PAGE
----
Once again investors find themselves watching rival political parties in the U.S. wrangle over a path to raising the country’s debt ceiling. There is a sense of urgency to this process as estimates for when the U.S. Treasury runs out of funds could occur as soon as June 1. The government actually exceeded its borrowing authority in January. Since then, it has relied on “extraordinary measures” to meet its financial obligations. But these measures may soon be exhausted. Examples of these extraordinary measures include suspending investments in the Thrift Savings Plan for federal employees or suspending investments in the Civil Service Retirement and Disability Fund.

Current comments from individuals at the negotiating table reflect that the discussions are at a “sensitive point.”

So, what happens if the “sensitive point” becomes a stumbling block and the legislation needed to raise the debt ceiling does not get completed? In regard to financial markets, volatility would significantly increase. While this increase in volatility would likely lead to lower stock prices, bond prices could actually rise as investors migrate assets into U.S. Treasuries. This sounds very counterintuitive, buying sovereign debt, from the country that just went into technical default, but Treasuries are still perceived to be extremely high quality and many investors would perceive that a default would prove to be a short-lived event.

If the scenario described above is indeed the one that plays out, enhanced equity market volatility may also prove to be short-lived as lower interest rates would make valuations in the stock market more attractive.

It is important to remember that the U.S. has addressed the debt ceiling may times. In fact, according to the U.S. Treasury, Congress has taken action on the debt ceiling 78 times since 1960. With some of these situations the debt ceiling was increased, in others it was temporarily extended, or the definition of the debt limit was revised.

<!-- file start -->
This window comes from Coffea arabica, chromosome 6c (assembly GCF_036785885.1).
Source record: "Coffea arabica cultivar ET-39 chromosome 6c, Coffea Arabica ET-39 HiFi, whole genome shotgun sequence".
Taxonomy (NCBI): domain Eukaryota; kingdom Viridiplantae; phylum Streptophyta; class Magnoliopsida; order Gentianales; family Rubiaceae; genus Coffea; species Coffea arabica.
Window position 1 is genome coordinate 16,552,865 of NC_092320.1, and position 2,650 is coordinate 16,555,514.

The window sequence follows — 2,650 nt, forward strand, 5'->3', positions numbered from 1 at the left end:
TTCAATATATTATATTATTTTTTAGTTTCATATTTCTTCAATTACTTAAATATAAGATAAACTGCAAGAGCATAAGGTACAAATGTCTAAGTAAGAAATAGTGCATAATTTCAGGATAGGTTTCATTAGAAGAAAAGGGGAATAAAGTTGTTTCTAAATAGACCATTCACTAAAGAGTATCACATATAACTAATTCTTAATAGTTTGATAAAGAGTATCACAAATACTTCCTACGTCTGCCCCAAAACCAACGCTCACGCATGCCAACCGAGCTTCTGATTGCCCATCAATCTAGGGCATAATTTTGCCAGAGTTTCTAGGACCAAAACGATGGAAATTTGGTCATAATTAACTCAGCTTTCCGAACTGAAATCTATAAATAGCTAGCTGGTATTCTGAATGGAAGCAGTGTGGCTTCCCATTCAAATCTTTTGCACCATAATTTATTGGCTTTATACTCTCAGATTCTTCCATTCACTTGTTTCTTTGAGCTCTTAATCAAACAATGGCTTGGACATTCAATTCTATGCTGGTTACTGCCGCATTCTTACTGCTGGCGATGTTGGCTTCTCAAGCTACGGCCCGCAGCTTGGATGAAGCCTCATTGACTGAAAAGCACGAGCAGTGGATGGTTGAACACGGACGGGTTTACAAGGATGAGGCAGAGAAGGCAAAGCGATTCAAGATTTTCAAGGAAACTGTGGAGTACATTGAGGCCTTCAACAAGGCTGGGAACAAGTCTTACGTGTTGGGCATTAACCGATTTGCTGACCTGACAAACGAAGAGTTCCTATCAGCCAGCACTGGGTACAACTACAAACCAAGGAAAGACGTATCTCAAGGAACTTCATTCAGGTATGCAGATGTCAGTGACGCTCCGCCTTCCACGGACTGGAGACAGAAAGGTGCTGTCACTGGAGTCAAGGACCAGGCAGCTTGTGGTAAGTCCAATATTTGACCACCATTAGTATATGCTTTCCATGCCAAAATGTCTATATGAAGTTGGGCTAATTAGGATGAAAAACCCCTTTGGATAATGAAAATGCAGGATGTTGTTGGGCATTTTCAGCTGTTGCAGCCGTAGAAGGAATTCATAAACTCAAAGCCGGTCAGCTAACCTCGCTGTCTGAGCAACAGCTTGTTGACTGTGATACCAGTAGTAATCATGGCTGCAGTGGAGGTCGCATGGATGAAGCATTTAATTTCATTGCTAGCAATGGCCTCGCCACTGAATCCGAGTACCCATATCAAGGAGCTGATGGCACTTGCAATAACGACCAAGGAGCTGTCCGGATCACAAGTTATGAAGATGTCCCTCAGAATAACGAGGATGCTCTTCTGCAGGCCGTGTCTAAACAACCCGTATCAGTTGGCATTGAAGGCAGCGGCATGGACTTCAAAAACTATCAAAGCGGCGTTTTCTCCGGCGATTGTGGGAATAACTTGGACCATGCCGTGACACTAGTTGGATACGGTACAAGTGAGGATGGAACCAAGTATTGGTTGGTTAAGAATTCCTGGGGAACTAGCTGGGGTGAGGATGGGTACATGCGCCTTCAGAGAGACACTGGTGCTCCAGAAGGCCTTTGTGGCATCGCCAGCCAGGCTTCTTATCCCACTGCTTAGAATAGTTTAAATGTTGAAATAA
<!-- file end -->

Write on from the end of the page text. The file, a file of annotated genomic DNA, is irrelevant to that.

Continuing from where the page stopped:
The most likely outcome is that an agreement is reached by the negotiators to raise the debt ceiling. And it will be done so in a way that allows the resulting legislation to pass both houses of Congress and be signed into law by the president. Given that much of the output from political news sources is already migrating to next year’s elections, neither party wants to be tarnished as being responsible for any economic hardship caused by the failure to address the debt ceiling in a timely manner.

The Investment Team at BTC Capital will continue to monitor the situation closely and take any actions deemed appropriate in accordance with the tenets of our investment philosophy.

Sources: BTC Capital Management, Axios
The information provided has been obtained from sources deemed reliable, but BTC Capital Management and its affiliates cannot guarantee accuracy. Past performance is not a guarantee of future returns. Performance over periods exceeding 12 months has been annualized.

This content is provided for informational purposes only and is not intended as an offer or solicitation with respect to the purchase or sale of any security. Statements in this report are based on the views of BTC Capital Management and on information available at the time this report was prepared. Rates are subject to change based on market and/or other conditions without notice. This commentary contains no investment recommendations and should not be interpreted as investment, tax, legal, and/or financial planning advice. All investments involve risk, including the possible loss of principal. Investments are not FDIC insured and may lose value.

Jon Augustine, CFA, Chief Investment Officer

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